Table 1: Anthropometric and Biochemical parameters of Groups I and II.


Table 2: Correlations between anthropometric and biochemical parameters in obese female individuals


Table 3: Age-related intra-group comparison of anthropometric and biochemical parameters between obese individuals and non-obese controls


Table 4: Age-related intra-group comparison of Lipid Profile & Hs-CRP between obese individuals and non-obese controls


Table 5: Correlations between anthropometric and biochemical parameters in 30-39 yrs aged obese group

There was a positive correlation between Waist circumferences and FBS(r=0.267, P=0.49), TG(r=0.286, P=0.034) and TC(r=0.289, P=0.033) in obese group. The increase in both hs-CRP and LDL-C in obese group was independent of waist circumference. There was no correlation with WHR (Table 2).

When study group was further divided based on age into 20-29 yrs, 30-39 yrs, 40-49 yrs and 50-59 yrs. Among the age groups(20-29 yrs, 30-39 yrs, 40-49 yrs), there was significant increase in waist and Hip circumferences & biochemical parameters such as FBS, Total Cholesterol, Triacylglycerol and Hs-CRP in obese individuals compared to non-obese controls. In the age group between 50- 59 yrs, there was significant increase in waist and Hip circumferences, WHR & biochemical parameters such as FBS, PPBS and Hs-CRP obese individuals compared to non-obese controls (Tables 3, 4).But more significant finding among 30-39 yrs age group, there was a positive correlation between BMI and WC (r=0.474, P=0.019), HC (r=0.602, P=0.002), TG (r=0.479, P=0.018) and VLDL-C (r=0.479, P=0.018) in obese persons. But controls of same age group showed negative correlations between BMI and hs-CRP(r=-0.613, P=0.002).The increase in hs-CRP & LDL-C in obese persons was independent of WC and BMI (Table 5).


The expansion of the adipose tissue leads to the altered production of proinflammatory molecules and results in low-grade inflammation. The increase in hs-CRP levels indicates a state of low-grade inflammation in the obese group [14]. Cut-off limits >3 mg/L in Hs-CRP levels indicates low-grade inflammation, which in turn might be a prognostic marker for further cardiovascular events [15]. In the present study, high hs-CRP levels in obese subjects may suggest the ongoing inflammation. The increase in hs-CRP levels in the younger & middle aged obese group shows that even they are at risk of developing obesity related co-morbidities. Thus, we can target obese population of younger age group at the earliest, through estimation of hs-CRP. The present study also shows that hs-CRP levels are independent of BMI, waist circumference, FBS & LDL-C.

BMI is a measure of mass, but doesn’t represent central adiposity. Waist circumference and W/H ratio are preferable indices for visceral adiposity. In the present study waist circumference was significantly higher in the obese group compared with non- obese group. WHR did not show any significant change in obese group when compared with non-obese group. Also waist circumference is positively related to FBS, Total Cholesterol & Triacylglycerol which shows that in women, the waist circumference appeares more closely related to the metabolic variables than the WHR. This study also shows that waist circumference can be better measure of visceral obesity associated with metabolic abnormalities that increase the risk of type 2 diabetes mellitus [19].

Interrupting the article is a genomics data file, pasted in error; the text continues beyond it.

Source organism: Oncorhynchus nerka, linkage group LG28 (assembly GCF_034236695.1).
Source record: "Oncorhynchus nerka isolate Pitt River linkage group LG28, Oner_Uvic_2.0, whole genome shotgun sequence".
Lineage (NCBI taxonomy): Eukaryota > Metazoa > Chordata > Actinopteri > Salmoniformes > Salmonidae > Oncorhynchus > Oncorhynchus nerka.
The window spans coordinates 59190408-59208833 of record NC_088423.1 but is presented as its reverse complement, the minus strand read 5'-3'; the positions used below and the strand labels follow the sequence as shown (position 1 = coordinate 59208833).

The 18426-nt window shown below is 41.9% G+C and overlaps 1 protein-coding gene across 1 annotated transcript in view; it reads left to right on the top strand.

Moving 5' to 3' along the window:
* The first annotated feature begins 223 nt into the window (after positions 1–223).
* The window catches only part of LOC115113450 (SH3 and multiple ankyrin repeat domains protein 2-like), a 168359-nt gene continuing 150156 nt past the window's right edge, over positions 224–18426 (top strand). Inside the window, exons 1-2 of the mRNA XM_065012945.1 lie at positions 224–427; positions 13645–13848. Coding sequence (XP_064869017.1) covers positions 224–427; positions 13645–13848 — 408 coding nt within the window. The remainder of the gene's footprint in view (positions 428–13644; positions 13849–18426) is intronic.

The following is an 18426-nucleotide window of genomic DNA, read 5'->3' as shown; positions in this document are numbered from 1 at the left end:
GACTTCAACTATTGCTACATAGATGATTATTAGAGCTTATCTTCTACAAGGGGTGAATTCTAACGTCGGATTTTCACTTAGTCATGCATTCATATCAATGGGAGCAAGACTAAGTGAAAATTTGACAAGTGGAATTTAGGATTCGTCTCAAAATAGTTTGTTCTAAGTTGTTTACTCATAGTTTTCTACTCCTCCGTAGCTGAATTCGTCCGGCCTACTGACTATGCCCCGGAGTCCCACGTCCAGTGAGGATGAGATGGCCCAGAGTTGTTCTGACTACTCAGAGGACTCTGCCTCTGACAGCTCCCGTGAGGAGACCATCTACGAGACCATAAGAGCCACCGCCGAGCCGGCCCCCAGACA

In obesity, there is altered glucose metabolism, which may be due to significant reduction in the insulin sensitivity [20].The fasting and postprandial blood sugar levels were within normal limits in obese. However fasting blood sugar levels higher in obese persons when compared to non-obese controls shows that obese are predisposed to develop metabolic syndrome. The lipid profile, which included Total Cholesterol, triacylglycerol, HDLC, LDL and VLDL, were within normal limits showing that obese subjects in this study were not dyslipidemic. However, Total Cholesterol, triacylglycerol, LDL and VLDL were increased in obese compared to non-obese. This shows that obese individuals with higher BMI tend to have altered lipid profile levels.

Though, the FBS, PPBS, lipid profile & hs-CRP were increased in obese females, there was no positive correlation between hs-CRP and other biochemical parameters. Therefore, hs-CRP behaves as an independent marker in obese females. It can also be noted that all biochemical parameters of this study are with in the reference ranges and only hs-CRP being increased i.e. even before dyslipidemia & insulin resistance sets in, there is an onset of inflammation which can be identified by the measurement of hs-CRP.

Thus hs-CRP can be an early novel inflammatory marker in the healthy obese females. Interventional measures like change in nutritional habits and increase in physical activity in order to lose weight and improve insulin sensitivity also reduce hs-CRP levels [22]. Thus, hs-CRP can also be used as a tool for assess the prognosis in obese females also.

Major limitation of this study is that, this is a cross sectional study with small sample size. Therefore a. prospective study is required to stratify the risk category among obese. Moreover study of pro-inflammatory molecules like adipokines- TNF-a, leptin & resistin in overweight and obese subjects along with hs-CRP may help to elucidate the role of inflammation in obesity.


The present study suggests that obesity is associated with pro-inflammatory changes as evident by increase in hs- CRP levels in apparently healthy obese women. Thus, in normal, healthy, obese individuals the CRP levels can be used as a non specific marker for inflammatory processes and an independent marker of cardiovascular disease, type 2 diabetes and metabolic syndrome.


We are thankful to Dr Vasudha K.C and my colleagues in the department for their help, support and co-operation during this research work. I am extremely thankful for the statistical analysis done by Mr. Shivakumar, MSRMC, Bangalore.